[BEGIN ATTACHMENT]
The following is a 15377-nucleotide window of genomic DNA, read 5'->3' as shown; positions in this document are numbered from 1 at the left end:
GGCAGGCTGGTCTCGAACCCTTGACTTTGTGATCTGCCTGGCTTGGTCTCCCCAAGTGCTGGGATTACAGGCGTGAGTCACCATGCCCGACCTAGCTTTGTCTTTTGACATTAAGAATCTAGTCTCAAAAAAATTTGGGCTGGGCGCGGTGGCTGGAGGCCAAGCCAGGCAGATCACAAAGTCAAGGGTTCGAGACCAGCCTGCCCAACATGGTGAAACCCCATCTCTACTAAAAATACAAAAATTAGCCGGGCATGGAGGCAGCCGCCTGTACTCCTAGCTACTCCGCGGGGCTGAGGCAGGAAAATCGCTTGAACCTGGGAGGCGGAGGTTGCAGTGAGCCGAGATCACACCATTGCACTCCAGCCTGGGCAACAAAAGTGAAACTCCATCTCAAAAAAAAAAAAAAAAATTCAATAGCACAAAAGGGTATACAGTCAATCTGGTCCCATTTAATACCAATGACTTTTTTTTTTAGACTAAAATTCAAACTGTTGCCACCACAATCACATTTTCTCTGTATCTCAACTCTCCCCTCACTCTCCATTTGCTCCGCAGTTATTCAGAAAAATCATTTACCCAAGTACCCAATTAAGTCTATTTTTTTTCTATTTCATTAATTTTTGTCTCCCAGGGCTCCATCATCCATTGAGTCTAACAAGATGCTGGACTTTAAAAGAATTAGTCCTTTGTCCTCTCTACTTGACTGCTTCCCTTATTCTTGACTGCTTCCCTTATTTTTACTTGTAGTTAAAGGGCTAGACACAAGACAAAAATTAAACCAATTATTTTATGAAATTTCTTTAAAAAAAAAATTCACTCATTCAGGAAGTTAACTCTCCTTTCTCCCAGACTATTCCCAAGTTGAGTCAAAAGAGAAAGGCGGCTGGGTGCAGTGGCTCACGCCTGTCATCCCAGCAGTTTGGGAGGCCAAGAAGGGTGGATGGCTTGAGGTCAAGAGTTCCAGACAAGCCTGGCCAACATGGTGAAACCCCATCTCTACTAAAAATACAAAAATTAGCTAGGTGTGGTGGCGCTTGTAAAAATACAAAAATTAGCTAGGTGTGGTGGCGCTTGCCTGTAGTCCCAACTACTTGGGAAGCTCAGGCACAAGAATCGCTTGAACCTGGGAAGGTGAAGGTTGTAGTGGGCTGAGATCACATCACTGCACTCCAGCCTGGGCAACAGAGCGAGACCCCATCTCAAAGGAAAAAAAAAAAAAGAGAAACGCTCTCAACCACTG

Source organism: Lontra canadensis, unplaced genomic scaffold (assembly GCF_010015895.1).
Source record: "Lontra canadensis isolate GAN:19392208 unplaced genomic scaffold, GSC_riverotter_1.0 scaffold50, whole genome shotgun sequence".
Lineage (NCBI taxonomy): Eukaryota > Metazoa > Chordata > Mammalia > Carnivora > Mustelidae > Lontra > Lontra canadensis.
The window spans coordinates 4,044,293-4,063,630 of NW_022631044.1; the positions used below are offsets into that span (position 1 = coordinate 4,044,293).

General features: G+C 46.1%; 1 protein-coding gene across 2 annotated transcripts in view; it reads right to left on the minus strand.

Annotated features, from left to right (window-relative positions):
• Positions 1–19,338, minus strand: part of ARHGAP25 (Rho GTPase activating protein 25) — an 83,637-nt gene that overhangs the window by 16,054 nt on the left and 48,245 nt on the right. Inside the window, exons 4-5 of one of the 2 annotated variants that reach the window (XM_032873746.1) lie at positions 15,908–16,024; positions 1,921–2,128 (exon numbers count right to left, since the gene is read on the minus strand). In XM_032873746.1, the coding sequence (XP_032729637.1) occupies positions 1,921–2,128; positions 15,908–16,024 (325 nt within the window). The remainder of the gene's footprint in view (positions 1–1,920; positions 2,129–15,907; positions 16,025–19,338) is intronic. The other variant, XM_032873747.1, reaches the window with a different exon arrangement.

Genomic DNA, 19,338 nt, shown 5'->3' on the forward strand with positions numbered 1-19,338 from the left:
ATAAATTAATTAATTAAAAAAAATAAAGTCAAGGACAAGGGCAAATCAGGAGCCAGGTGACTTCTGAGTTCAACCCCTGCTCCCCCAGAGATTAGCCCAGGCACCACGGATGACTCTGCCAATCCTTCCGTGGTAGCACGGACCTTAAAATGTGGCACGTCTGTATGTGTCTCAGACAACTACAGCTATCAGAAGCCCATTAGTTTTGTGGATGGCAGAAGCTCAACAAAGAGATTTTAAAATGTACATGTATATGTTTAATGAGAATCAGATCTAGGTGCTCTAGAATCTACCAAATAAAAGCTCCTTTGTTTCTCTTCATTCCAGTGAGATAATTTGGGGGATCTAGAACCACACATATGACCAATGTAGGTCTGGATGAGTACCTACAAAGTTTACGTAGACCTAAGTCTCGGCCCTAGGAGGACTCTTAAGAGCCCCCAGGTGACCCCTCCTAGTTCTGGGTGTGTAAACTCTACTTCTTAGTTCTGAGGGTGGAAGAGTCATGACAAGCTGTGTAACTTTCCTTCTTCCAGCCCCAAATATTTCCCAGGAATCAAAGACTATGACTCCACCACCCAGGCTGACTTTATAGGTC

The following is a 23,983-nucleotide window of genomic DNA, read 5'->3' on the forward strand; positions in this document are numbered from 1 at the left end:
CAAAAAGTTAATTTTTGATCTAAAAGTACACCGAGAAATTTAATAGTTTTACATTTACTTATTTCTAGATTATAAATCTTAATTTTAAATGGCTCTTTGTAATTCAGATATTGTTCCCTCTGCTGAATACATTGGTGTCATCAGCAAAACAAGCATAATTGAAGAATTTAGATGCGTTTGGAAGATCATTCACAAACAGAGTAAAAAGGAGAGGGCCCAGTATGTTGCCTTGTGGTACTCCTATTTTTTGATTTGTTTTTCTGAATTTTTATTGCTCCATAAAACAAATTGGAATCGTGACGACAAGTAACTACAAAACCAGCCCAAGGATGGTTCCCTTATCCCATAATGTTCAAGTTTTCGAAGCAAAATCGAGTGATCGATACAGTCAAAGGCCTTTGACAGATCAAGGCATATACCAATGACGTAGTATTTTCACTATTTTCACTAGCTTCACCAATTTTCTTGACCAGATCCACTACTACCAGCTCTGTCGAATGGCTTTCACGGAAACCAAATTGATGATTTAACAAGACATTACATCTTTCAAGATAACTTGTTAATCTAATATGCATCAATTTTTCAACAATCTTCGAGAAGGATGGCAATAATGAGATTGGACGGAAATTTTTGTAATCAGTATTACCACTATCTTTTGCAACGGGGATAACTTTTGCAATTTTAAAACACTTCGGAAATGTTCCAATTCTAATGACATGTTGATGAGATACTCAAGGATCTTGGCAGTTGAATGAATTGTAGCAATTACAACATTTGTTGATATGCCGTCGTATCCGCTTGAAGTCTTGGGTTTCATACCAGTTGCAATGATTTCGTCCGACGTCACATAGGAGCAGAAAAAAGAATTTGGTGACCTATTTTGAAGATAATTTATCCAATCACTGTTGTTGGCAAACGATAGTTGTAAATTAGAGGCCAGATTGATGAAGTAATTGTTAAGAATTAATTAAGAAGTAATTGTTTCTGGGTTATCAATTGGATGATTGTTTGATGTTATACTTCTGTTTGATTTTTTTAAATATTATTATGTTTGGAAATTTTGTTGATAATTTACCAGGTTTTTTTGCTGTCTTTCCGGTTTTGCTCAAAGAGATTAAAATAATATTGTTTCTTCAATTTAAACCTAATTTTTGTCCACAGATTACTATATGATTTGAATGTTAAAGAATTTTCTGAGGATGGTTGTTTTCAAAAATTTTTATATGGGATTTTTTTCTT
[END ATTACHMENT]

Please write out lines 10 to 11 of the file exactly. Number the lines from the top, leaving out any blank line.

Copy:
Genomic DNA, 19,338 nt, shown 5'->3' on the forward strand with positions numbered 1-19,338 from the left:
ATAAATTAATTAATTAAAAAAAATAAAGTCAAGGACAAGGGCAAATCAGGAGCCAGGTGACTTCTGAGTTCAACCCCTGCTCCCCCAGAGATTAGCCCAGGCACCACGGATGACTCTGCCAATCCTTCCGTGGTAGCACGGACCTTAAAATGTGGCACGTCTGTATGTGTCTCAGACAACTACAGCTATCAGAAGCCCATTAGTTTTGTGGATGGCAGAAGCTCAACAAAGAGATTTTAAAATGTACATGTATATGTTTAATGAGAATCAGATCTAGGTGCTCTAGAATCTACCAAATAAAAGCTCCTTTGTTTCTCTTCATTCCAGTGAGATAATTTGGGGGATCTAGAACCACACATATGACCAATGTAGGTCTGGATGAGTACCTACAAAGTTTACGTAGACCTAAGTCTCGGCCCTAGGAGGACTCTTAAGAGCCCCCAGGTGACCCCTCCTAGTTCTGGGTGTGTAAACTCTACTTCTTAGTTCTGAGGGTGGAAGAGTCATGACAAGCTGTGTAACTTTCCTTCTTCCAGCCCCAAATATTTCCCAGGAATCAAAGACTATGACTCCACCACCCAGGCTGACTTTATAGGTC